How To Find Quiet Time With A Busy Mind
Hell is a real place. It’s just that everyone has a different hell. Some people call it Times Square. I call it hell.
I’m partly kidding but generally I go out of my way to not have to walk through it.
Don’t get me wrong Times Square is actually quite a sight. Bright lights, lots of activity, people in superhero costumes. At night the lights shine so bright that it almost feels like the middle of the day. I would never suggest to anyone to not go there, but you probably shouldn’t spend an entire day there. It’s noisy and it gives me a headache.
Is it possible to get some peace and quiet around here? Where are you supposed to go when it’s too much? Where do you go when there’s too much noise? First you have to figure out where the noise is coming from, what kind of noise is it? It could mean the noisy surroundings of wherever you happen to be or it could mean the constant chatter between you and yourself, the thoughts that go a million miles a second.
I used to have these recurring dreams about someone from the past that could ruin my entire day. I would wake up in a state of confusion and let it sink deep into my psyche. I would analyze it, dwell on it, sometimes try to go back to sleep to get back into the dream, and sometimes try to go back to sleep to quiet the anxious thoughts that became present in my woken state. They were so real and vivid that the mere image of that person would send my mood spiraling downward. I had one of those dreams very recently and just as it had in the past my head started to fill up with noise. I became suddenly, and very intensely, depressed and anxious. I tried to go back to sleep but I couldn’t. I could not get there. In the past I have seriously let these things keep me in bed damn near all day.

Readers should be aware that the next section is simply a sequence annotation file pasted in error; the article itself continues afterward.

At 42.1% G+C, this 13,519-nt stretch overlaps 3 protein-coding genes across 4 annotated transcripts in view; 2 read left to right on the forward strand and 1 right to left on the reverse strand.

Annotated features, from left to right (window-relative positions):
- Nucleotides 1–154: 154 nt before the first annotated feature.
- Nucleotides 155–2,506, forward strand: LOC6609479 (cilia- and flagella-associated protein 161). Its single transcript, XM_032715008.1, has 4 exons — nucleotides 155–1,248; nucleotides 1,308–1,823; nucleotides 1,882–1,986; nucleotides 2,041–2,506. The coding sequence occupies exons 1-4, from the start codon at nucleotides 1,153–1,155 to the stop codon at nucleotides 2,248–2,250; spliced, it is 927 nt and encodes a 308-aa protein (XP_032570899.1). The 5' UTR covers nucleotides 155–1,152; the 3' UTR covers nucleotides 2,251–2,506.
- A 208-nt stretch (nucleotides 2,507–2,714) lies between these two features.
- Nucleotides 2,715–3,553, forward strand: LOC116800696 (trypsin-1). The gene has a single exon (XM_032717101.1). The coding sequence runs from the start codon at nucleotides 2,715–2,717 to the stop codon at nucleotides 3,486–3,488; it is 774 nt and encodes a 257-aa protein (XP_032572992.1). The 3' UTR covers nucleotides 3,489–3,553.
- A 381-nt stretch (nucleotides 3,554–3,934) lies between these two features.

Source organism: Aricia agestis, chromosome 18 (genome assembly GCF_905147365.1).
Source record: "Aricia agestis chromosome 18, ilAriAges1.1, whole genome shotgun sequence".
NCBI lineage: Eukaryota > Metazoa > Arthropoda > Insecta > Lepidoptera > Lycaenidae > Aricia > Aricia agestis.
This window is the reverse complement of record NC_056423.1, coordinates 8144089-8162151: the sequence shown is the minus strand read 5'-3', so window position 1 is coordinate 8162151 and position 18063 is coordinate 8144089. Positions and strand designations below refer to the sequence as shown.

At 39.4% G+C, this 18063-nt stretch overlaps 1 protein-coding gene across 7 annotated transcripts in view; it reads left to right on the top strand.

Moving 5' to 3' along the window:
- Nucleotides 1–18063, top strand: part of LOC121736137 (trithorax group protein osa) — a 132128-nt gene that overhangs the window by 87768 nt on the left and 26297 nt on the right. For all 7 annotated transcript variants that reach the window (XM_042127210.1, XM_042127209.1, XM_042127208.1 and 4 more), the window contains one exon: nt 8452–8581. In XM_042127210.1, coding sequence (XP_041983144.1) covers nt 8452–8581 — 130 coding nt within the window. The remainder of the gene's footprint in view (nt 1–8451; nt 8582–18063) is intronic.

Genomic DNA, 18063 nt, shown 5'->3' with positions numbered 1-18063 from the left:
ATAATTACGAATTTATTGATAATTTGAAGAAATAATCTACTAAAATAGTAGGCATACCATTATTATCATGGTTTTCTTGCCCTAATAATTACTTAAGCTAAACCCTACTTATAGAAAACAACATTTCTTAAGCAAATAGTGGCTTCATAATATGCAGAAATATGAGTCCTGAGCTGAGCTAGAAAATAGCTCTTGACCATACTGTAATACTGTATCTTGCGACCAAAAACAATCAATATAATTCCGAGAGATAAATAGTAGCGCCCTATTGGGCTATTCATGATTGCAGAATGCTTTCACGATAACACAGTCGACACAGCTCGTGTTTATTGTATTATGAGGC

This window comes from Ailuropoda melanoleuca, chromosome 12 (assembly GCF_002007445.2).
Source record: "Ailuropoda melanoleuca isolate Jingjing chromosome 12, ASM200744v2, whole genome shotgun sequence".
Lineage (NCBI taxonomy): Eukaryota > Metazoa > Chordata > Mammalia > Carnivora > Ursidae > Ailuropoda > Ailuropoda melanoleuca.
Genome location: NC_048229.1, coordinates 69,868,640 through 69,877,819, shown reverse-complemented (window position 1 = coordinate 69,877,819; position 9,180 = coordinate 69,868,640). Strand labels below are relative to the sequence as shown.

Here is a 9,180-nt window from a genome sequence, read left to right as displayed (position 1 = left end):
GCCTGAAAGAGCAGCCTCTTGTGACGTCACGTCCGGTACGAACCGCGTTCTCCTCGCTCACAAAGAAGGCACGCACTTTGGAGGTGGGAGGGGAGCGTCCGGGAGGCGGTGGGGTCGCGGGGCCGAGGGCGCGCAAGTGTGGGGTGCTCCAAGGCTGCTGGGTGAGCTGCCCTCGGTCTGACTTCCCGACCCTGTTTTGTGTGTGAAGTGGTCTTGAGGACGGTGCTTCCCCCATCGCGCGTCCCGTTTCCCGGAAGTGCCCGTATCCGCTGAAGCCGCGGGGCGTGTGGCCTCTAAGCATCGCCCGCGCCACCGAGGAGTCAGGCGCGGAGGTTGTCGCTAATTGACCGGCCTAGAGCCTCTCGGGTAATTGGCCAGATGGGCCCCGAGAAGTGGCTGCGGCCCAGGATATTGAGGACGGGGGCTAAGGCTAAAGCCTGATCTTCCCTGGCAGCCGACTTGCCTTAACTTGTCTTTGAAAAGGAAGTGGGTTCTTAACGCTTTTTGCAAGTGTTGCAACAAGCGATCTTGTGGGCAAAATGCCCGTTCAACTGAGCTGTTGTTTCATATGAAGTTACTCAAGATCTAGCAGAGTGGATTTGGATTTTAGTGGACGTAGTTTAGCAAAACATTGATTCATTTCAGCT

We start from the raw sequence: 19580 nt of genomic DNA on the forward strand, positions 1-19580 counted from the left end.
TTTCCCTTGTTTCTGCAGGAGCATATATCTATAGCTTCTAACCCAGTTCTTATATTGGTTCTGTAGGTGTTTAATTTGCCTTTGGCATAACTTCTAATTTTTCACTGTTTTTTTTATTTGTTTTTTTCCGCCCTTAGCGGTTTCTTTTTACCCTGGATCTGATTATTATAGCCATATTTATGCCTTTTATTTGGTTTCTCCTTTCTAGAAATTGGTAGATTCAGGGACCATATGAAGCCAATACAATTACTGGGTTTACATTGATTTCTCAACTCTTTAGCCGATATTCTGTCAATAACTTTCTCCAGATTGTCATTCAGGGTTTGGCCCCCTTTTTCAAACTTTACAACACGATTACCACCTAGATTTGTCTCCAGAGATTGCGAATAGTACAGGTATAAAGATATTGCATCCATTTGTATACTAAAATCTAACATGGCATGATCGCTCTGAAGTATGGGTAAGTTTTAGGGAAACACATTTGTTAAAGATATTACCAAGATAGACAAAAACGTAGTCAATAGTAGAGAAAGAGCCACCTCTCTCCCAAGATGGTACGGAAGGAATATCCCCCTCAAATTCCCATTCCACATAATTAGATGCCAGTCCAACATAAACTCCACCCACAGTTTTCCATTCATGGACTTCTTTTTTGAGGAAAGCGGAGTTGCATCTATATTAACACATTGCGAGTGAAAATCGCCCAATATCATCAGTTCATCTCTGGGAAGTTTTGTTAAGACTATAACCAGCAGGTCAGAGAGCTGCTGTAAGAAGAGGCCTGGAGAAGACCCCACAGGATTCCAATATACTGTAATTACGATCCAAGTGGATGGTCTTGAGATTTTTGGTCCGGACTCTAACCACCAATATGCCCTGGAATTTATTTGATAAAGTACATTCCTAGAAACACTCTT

The mind is the one room in your house you can’t leave. When you’re filled with anxiety it can be very hard because all you want to do is leave. A lot of times my mind would feel like a room where the walls were closing in. When it became too much I would do something irrational like say something that I would later regret or I would do something impulsive like drive to Saratoga on a whim and leave my phone in Syracuse so no one could bother me. It all made sense to me at the time. I didn’t know how to deal with it so I would reason and rationalize my way through ridiculous behavior. There are times where I would have given anything just to be able to step outside myself or turn my brain off for 5 minutes so I could catch a breathe.
One thing that you should do is just get up and go. Seriously sometimes it’s that easy. Leave the room you’re in and it will make you feel as though you have left your mind, or at least it’s current ramblings that are making you upset, in that room. Every place you go is a different state of mind and changing your immediate environment is a great way to take control of yourself. I have found that one of the best ways to get away from that downward spiral is to just get up and leave. After my dream that’s what I decided to do. I got up, got dressed, and walked out the door. I had no real plan other than just getting outside and within 20 minutes I was at a bookstore buying a copy of Crime and Punishment for three dollars and had forgotten all about what I was so upset about in the first place; most likely nothing at all. A lot of people have a hard time just getting up in the morning but once they’re out there the world presents an entirely new set of possibilities and opportunities.